Laini, look at the members' cars from the main page of this site. You will see all the body styles and years.
Wash DC until tonight.
I seem to remember an article in the Vintage Ford about a Model T lost in the sea in Holland in the 1920's. A Dutch member was there when it was pulled out during some land reclaimation, probably in the early 1970's. Those of you with the VF on CD can probably look it up.
I remember that movie, 1981 wasn't it? In any event the car in question is pictured in this clip from the movie a couple of minutes in.
Thanks, James. Well, whatever that car is, it's not a Model T. Obviously, my aging memory has a few twists in it. Still, the point is, there is precedent for a very well funded and produced story wherein an antique car is pulled out of a body of water after several decades of being submerged. That was one hell of a good movie, wasn't it?
Jim-- Thanks for that last addition. I was just coming back here to ask that! :D
Laini, If you used a 1911 you would have a body of sheet metal panels over a wood frame, which would have a better chance of surviving in the cold water than the wooden panels on the 1910. Also, if you refer to the below link to the Model T encyclopedia mentioned ealier, you will see that 1911 offered a wider variety of body styles to chose from, in case you needed a closed body car with a door, such as the coupe.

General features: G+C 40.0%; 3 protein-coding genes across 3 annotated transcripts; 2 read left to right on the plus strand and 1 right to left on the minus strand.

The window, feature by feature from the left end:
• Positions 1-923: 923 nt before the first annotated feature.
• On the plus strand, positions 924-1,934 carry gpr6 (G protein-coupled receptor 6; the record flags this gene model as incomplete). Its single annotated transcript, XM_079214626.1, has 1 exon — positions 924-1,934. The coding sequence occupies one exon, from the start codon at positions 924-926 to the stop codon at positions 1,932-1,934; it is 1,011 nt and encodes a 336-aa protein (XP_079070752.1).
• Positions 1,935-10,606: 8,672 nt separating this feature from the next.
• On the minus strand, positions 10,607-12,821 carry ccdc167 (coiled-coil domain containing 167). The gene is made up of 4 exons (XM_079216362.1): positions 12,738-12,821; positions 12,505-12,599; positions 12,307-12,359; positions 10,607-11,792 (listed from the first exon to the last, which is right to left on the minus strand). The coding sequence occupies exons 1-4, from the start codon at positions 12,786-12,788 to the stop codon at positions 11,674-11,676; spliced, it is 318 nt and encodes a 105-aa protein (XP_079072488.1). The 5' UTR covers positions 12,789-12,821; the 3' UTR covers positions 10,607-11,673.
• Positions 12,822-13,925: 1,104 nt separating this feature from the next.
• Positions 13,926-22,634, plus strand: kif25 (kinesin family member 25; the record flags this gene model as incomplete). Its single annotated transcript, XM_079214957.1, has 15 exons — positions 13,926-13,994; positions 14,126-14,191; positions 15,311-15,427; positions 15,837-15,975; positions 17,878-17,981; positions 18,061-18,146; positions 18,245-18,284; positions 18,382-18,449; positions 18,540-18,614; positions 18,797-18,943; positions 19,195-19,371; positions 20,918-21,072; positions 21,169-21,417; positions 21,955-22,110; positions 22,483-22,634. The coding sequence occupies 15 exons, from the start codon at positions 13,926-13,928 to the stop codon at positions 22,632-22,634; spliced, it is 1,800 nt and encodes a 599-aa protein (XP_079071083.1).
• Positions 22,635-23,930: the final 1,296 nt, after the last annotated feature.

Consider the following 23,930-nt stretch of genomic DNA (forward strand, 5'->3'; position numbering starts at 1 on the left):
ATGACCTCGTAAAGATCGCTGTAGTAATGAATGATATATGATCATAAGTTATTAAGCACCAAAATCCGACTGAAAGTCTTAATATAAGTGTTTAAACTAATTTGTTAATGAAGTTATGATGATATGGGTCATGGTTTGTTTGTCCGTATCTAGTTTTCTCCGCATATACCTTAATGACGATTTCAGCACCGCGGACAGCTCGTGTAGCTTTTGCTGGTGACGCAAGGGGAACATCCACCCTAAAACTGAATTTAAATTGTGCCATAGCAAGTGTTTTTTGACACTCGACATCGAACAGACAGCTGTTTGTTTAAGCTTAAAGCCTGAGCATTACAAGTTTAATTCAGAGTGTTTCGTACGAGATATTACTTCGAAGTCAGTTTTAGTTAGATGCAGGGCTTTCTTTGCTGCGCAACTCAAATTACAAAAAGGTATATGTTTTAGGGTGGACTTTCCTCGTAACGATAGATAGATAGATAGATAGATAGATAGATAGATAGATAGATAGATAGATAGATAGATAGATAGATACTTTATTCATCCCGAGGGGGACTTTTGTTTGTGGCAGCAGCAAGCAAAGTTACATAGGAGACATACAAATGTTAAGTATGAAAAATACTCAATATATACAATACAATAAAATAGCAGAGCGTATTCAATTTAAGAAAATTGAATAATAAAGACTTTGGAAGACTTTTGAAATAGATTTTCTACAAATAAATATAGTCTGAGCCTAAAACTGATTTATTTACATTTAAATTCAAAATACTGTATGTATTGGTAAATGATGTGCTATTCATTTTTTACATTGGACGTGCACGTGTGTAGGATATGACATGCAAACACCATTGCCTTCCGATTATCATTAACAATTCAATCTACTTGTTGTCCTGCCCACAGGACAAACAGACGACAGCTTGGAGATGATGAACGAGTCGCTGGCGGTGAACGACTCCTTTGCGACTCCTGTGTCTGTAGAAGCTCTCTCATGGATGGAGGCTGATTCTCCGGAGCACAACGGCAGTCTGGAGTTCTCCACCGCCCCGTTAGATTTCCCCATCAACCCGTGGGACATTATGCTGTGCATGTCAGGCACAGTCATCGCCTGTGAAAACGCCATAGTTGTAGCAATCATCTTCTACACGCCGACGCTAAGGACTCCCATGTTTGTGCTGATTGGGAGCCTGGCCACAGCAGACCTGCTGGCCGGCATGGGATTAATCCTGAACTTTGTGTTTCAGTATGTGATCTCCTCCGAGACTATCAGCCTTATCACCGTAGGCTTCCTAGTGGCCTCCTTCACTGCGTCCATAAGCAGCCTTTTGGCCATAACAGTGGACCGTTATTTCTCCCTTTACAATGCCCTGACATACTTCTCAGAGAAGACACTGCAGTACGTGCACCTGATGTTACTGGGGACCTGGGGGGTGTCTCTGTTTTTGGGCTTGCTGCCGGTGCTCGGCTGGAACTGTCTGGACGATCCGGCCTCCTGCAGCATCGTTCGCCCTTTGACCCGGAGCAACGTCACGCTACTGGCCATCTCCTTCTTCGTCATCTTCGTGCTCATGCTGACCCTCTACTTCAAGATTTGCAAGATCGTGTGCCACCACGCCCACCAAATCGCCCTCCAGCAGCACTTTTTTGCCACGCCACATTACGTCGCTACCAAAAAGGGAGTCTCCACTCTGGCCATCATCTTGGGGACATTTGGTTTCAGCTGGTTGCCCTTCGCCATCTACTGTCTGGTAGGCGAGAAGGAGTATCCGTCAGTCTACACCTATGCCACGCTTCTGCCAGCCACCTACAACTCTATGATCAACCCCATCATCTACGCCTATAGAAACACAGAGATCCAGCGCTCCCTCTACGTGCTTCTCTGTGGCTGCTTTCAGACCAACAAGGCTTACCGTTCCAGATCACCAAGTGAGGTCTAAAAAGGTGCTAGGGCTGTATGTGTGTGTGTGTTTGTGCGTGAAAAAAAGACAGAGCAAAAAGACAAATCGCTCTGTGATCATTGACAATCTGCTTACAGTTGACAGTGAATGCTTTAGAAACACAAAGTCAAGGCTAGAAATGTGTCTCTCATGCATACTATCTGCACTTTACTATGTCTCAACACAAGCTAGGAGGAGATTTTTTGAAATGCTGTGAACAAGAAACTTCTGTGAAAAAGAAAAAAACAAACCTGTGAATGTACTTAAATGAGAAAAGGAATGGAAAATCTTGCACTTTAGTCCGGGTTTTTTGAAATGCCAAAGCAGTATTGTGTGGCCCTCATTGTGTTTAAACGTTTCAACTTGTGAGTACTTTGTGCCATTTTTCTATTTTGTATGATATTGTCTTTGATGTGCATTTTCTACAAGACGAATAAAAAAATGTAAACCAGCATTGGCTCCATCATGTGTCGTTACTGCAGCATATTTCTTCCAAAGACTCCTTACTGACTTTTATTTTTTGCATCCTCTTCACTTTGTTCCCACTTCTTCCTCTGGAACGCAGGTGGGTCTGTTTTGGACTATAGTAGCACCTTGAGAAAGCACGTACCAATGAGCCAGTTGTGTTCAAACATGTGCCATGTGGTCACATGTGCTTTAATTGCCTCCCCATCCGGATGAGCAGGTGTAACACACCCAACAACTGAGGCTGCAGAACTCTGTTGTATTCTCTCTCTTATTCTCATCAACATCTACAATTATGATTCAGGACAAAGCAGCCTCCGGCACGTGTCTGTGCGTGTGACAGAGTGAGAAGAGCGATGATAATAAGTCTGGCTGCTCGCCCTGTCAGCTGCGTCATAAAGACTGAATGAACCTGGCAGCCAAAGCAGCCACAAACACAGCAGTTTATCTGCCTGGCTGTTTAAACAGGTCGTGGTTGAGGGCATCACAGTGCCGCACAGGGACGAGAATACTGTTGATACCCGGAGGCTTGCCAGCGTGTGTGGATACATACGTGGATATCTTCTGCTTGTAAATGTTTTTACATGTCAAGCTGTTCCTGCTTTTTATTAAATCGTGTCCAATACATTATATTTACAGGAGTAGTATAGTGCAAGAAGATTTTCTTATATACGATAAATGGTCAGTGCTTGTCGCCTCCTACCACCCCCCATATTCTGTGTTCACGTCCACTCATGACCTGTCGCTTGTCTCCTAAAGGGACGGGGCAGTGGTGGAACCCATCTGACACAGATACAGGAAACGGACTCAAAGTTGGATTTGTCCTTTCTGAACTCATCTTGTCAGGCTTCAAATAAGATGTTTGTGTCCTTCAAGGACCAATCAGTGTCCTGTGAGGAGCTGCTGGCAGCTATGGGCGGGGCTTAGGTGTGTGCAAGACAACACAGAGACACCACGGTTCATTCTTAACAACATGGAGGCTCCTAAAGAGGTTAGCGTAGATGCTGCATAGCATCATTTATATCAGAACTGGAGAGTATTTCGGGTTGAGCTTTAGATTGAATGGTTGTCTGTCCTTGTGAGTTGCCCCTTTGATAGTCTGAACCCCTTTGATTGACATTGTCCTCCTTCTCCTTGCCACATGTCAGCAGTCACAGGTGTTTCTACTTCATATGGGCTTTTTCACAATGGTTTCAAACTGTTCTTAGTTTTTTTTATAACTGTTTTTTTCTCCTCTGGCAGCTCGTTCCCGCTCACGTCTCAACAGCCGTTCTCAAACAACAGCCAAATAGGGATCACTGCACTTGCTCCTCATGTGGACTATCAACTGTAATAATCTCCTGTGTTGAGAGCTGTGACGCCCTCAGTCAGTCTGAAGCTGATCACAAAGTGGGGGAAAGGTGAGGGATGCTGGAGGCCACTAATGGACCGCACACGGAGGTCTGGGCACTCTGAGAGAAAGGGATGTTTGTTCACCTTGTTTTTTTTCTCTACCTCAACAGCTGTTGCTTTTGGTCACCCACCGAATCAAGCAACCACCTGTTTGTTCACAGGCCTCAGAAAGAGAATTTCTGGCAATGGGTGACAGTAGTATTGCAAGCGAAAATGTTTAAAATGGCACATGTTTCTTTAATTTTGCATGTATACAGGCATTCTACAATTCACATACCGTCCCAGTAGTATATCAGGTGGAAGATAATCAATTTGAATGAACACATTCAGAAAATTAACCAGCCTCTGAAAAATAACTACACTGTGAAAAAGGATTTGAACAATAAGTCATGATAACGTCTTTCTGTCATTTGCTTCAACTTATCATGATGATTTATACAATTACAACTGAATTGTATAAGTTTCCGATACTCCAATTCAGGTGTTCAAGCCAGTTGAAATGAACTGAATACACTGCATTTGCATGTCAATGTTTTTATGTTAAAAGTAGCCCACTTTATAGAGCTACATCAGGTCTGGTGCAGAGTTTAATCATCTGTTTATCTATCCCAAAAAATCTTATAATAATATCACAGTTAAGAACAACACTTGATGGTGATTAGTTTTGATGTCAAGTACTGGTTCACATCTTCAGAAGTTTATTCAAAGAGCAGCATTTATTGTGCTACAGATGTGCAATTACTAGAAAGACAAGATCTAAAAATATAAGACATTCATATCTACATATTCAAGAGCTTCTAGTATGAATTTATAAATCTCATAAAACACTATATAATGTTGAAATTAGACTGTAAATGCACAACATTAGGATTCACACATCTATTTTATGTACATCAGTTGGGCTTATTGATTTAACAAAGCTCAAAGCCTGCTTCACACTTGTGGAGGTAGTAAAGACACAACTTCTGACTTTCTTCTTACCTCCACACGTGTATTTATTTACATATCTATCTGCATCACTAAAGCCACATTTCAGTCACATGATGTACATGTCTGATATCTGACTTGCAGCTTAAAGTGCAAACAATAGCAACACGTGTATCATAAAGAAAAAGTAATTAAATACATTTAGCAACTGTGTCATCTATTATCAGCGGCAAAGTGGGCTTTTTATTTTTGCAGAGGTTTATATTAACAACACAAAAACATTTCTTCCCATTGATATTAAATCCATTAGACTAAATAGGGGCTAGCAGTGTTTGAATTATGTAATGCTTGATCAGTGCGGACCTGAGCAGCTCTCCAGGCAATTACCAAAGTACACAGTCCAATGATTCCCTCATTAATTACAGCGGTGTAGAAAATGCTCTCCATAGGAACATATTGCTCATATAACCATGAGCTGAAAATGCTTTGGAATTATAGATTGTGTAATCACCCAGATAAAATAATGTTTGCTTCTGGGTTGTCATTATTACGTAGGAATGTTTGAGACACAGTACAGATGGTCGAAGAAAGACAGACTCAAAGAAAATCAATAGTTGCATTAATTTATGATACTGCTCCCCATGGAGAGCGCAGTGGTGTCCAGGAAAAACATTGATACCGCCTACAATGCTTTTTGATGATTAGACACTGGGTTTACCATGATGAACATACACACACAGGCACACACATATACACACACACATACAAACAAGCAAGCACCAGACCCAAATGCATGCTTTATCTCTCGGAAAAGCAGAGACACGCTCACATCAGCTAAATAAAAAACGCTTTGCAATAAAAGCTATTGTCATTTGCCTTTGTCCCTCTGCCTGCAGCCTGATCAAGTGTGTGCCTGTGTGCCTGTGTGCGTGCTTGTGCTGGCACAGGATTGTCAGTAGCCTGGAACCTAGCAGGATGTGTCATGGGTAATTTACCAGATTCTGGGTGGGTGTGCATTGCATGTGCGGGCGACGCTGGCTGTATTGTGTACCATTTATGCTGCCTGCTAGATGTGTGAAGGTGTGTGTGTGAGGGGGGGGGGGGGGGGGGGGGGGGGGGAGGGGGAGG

Not many people liked that movie at the time, but I thought it was OK. Fred Astaire in what had to be one of his last performances, horror films are not exactly what he was best known for, but he did OK in the role. Not sure what sort of car it was, maybe a studio mockup, hard to tell under all that mess.
I thought it was a '28 or '29 Model A ...Fordor?
Been a long time since I saw the movie also.
Larry Bohlen '27 touring
It is a model A.Go to the link that james posted and go to about 2:58
The USS Cairo, a civil war ironclad ship was sunk just outside of Vicksburg in 1861. It was covered in silt and brought to the surface in 1961 100 years after it had been sunk. The artifacts on board were remarkable well preserved. Here is a link to several photographs of the items that were recovered. http://www.nps.gov/vick/historyculture/uss-cairo-museum-exhibits.htm The key was that everything was covered in silt preventing oxidation of the materials on board including leather and wood. Look at how well the pistols are preserved, they still maintain their original bluing. So I think it would be difficult to determine how fast something would rust away, there are many factors involved.
Try 4:28 or so into this clip for a better look at the car, it's a Model A all right. You would think I would have known that being that I own one. I only hope they didn't ruin a good car making the flim.
Sorry folks,I got that one wrong, I looked it over up close, that car is a 1928 Chevy. I got glasses thick as Coke bottles, can't see a dam thing. Once I could see that grill shell better there was no missing that Chevy bowtie at the top.